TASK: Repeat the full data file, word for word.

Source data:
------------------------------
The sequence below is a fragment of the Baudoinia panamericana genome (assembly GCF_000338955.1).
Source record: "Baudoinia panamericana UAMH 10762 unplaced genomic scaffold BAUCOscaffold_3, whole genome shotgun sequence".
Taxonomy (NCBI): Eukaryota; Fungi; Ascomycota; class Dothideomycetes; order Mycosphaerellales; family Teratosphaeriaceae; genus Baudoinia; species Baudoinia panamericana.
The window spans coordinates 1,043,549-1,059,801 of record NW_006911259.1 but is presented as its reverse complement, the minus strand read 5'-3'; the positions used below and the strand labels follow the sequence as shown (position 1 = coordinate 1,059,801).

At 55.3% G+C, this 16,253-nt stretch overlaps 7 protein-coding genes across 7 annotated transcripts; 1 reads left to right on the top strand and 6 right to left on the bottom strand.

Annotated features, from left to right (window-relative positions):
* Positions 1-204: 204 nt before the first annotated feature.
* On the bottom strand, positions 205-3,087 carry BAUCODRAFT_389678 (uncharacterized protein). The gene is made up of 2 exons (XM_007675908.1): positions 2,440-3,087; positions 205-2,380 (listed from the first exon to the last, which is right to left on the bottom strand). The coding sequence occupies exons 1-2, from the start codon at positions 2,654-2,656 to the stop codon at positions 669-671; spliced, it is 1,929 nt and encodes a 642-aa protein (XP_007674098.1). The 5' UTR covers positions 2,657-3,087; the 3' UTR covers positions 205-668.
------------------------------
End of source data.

The sequence below is a fragment of the Baudoinia panamericana genome (assembly GCF_000338955.1).
Source record: "Baudoinia panamericana UAMH 10762 unplaced genomic scaffold BAUCOscaffold_3, whole genome shotgun sequence".
Taxonomy (NCBI): Eukaryota; Fungi; Ascomycota; class Dothideomycetes; order Mycosphaerellales; family Teratosphaeriaceae; genus Baudoinia; species Baudoinia panamericana.
The window spans coordinates 1,043,549-1,059,801 of record NW_006911259.1 but is presented as its reverse complement, the minus strand read 5'-3'; the positions used below and the strand labels follow the sequence as shown (position 1 = coordinate 1,059,801).

At 55.3% G+C, this 16,253-nt stretch overlaps 7 protein-coding genes across 7 annotated transcripts; 1 reads left to right on the top strand and 6 right to left on the bottom strand.

Annotated features, from left to right (window-relative positions):
* Positions 1-204: 204 nt before the first annotated feature.
* On the bottom strand, positions 205-3,087 carry BAUCODRAFT_389678 (uncharacterized protein). The gene is made up of 2 exons (XM_007675908.1): positions 2,440-3,087; positions 205-2,380 (listed from the first exon to the last, which is right to left on the bottom strand). The coding sequence occupies exons 1-2, from the start codon at positions 2,654-2,656 to the stop codon at positions 669-671; spliced, it is 1,929 nt and encodes a 642-aa protein (XP_007674098.1). The 5' UTR covers positions 2,657-3,087; the 3' UTR covers positions 205-668.